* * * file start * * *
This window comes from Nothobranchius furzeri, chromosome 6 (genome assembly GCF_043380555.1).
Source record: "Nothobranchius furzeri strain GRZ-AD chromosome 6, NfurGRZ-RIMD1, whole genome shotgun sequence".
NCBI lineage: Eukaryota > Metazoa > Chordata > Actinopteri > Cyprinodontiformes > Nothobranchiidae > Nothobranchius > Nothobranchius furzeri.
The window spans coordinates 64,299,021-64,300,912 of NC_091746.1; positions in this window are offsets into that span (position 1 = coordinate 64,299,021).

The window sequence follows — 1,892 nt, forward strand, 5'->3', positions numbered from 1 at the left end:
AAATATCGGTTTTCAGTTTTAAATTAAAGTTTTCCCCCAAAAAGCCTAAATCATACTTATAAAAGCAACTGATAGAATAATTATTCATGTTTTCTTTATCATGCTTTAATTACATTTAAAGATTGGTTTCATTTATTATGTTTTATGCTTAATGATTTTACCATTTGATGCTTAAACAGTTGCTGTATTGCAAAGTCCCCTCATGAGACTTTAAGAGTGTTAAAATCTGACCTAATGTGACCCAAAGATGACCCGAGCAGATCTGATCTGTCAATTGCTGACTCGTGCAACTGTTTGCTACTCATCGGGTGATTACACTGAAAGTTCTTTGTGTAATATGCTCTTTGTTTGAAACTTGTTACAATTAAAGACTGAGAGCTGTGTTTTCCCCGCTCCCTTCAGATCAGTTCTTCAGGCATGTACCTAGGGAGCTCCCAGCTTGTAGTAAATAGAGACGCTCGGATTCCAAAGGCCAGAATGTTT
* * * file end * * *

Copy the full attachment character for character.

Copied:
This window comes from Nothobranchius furzeri, chromosome 6 (genome assembly GCF_043380555.1).
Source record: "Nothobranchius furzeri strain GRZ-AD chromosome 6, NfurGRZ-RIMD1, whole genome shotgun sequence".
NCBI lineage: Eukaryota > Metazoa > Chordata > Actinopteri > Cyprinodontiformes > Nothobranchiidae > Nothobranchius > Nothobranchius furzeri.
The window spans coordinates 64,299,021-64,300,912 of NC_091746.1; positions in this window are offsets into that span (position 1 = coordinate 64,299,021).

The window sequence follows — 1,892 nt, forward strand, 5'->3', positions numbered from 1 at the left end:
AAATATCGGTTTTCAGTTTTAAATTAAAGTTTTCCCCCAAAAAGCCTAAATCATACTTATAAAAGCAACTGATAGAATAATTATTCATGTTTTCTTTATCATGCTTTAATTACATTTAAAGATTGGTTTCATTTATTATGTTTTATGCTTAATGATTTTACCATTTGATGCTTAAACAGTTGCTGTATTGCAAAGTCCCCTCATGAGACTTTAAGAGTGTTAAAATCTGACCTAATGTGACCCAAAGATGACCCGAGCAGATCTGATCTGTCAATTGCTGACTCGTGCAACTGTTTGCTACTCATCGGGTGATTACACTGAAAGTTCTTTGTGTAATATGCTCTTTGTTTGAAACTTGTTACAATTAAAGACTGAGAGCTGTGTTTTCCCCGCTCCCTTCAGATCAGTTCTTCAGGCATGTACCTAGGGAGCTCCCAGCTTGTAGTAAATAGAGACGCTCGGATTCCAAAGGCCAGAATGTTT